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Wine-growing in Egypt is already many thousands of years old, although this area is not counted among the cradles of viticulture like Mesopotamia or Transcaucasia. An early Egyptian wine culture is evidenced by numerous paintings in burial chambers with wine motifs and illustrations of wine production. Such finds date back to the 5th Dynasty, i.e. to 2500 BC. A well-known example is the one shown in the picture from the tomb of Chaemwese in Thebes around 1450 B.C. It depicts various winemaking steps such as grape harvesting and fermentation in containers, as well as the loading of a ship with amphorae:

Malerei aus dem Grab des Chaemwese in Theben um 1450 v. Chr. mit Motiven der Weinlese und Weinbereitung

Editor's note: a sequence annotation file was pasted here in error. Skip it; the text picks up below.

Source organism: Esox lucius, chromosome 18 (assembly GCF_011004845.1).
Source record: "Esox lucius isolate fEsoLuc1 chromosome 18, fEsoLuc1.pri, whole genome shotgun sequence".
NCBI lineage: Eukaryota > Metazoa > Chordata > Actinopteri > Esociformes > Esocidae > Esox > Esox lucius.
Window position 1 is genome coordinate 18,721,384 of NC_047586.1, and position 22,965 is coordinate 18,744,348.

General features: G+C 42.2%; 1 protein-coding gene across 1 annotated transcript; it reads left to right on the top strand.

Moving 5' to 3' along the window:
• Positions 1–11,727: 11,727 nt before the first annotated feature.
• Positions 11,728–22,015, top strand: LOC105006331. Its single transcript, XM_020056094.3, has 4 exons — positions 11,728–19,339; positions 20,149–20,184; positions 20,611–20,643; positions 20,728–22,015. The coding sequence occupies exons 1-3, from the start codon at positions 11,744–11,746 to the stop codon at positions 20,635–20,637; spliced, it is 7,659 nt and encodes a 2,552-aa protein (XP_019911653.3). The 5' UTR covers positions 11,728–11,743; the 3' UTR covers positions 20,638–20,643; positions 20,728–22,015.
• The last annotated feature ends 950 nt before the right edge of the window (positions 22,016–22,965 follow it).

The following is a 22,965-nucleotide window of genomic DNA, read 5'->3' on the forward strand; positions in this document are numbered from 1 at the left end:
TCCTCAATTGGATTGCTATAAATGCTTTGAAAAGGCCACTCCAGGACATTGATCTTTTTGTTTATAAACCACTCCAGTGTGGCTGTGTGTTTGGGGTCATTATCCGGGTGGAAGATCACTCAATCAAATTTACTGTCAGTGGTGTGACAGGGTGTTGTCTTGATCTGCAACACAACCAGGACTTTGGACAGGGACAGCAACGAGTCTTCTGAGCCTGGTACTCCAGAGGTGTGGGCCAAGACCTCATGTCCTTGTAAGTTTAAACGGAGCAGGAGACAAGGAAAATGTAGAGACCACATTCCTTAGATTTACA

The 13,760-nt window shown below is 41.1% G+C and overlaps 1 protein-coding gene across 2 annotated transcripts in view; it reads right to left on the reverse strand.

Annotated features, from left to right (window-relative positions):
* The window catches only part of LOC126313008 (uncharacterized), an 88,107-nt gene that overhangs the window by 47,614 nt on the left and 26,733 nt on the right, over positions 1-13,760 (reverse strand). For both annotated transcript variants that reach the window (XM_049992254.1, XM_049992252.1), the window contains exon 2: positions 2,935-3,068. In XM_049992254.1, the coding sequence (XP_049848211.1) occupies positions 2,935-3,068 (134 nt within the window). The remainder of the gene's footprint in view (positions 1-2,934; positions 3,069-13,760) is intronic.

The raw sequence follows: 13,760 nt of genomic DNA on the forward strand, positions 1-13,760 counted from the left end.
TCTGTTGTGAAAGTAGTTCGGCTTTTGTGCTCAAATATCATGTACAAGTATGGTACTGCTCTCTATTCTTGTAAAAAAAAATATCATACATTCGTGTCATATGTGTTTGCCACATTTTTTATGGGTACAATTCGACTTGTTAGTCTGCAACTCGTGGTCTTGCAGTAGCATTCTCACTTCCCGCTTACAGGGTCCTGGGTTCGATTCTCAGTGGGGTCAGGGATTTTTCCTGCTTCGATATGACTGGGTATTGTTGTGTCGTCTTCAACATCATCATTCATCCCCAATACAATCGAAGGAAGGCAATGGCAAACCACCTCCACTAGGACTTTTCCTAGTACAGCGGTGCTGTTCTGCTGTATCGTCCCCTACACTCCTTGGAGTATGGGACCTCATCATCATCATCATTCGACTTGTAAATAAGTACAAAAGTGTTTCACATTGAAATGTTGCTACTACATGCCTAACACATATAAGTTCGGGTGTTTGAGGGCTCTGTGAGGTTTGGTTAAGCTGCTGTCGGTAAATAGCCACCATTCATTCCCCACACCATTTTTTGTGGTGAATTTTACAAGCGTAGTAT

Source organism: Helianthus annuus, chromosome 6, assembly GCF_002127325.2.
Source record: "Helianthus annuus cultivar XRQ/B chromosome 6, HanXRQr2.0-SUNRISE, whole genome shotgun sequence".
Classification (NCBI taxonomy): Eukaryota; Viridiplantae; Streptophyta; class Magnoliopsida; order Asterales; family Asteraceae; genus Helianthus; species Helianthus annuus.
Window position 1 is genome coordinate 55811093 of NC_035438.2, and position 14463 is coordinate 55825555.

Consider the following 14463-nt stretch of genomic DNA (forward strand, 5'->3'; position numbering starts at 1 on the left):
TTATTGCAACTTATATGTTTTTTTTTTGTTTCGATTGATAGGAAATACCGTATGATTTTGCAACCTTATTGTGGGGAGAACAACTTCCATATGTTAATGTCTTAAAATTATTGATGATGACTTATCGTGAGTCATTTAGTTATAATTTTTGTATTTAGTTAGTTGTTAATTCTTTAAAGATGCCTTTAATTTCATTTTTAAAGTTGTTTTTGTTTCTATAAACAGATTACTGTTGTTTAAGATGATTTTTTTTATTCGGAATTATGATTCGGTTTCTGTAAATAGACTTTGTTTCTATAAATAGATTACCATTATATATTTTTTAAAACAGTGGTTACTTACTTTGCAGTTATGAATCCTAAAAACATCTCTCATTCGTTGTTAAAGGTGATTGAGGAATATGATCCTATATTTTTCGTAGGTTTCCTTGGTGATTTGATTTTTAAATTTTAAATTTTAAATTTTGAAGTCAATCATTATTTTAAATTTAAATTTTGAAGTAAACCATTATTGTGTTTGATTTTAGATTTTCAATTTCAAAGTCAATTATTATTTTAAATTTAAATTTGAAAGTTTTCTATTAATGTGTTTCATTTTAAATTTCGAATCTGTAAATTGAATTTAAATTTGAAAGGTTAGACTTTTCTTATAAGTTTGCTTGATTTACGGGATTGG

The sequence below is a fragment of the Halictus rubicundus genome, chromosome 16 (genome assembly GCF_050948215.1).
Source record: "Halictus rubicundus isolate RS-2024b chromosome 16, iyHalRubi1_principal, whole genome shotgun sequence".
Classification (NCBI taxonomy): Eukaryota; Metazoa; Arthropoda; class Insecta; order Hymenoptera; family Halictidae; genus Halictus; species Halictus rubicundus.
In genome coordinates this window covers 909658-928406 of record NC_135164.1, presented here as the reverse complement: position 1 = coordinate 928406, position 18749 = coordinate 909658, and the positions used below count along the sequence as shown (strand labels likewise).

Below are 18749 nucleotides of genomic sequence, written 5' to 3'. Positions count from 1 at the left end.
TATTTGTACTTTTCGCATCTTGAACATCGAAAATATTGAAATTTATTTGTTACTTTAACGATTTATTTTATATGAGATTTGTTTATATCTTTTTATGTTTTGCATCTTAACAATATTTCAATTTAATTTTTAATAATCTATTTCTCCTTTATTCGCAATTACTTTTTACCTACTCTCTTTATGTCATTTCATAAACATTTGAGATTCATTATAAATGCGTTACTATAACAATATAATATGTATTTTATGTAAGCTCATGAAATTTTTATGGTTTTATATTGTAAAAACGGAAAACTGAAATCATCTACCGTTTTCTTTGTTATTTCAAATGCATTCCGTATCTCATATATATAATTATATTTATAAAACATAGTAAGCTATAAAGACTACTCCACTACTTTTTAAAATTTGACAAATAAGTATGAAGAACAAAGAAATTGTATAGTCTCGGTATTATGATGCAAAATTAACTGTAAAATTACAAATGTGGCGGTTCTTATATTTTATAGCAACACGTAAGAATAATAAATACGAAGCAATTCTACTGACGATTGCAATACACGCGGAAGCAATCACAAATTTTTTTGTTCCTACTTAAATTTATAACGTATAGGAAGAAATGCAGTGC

Other pictures show the stomping of the grapes with feet, with the workers holding on to poles placed just above head height. Most of the finds come from the present-day city of Luxor in Upper Egypt, the ancient capital of the empire, called "hundred-gate Thebes" by the Greeks. A private vineyard is described in inscriptions from the grave of Metjen, a high official in the 4th dynasty (2620 to 2500 BC). He owned a large estate in Sakkara in the Nile delta with vineyards, which are described in the inscription as follows: A very large pond was created, figs and grapes were planted. Trees and grapes were planted in large quantities and a lot of wine was made from them.

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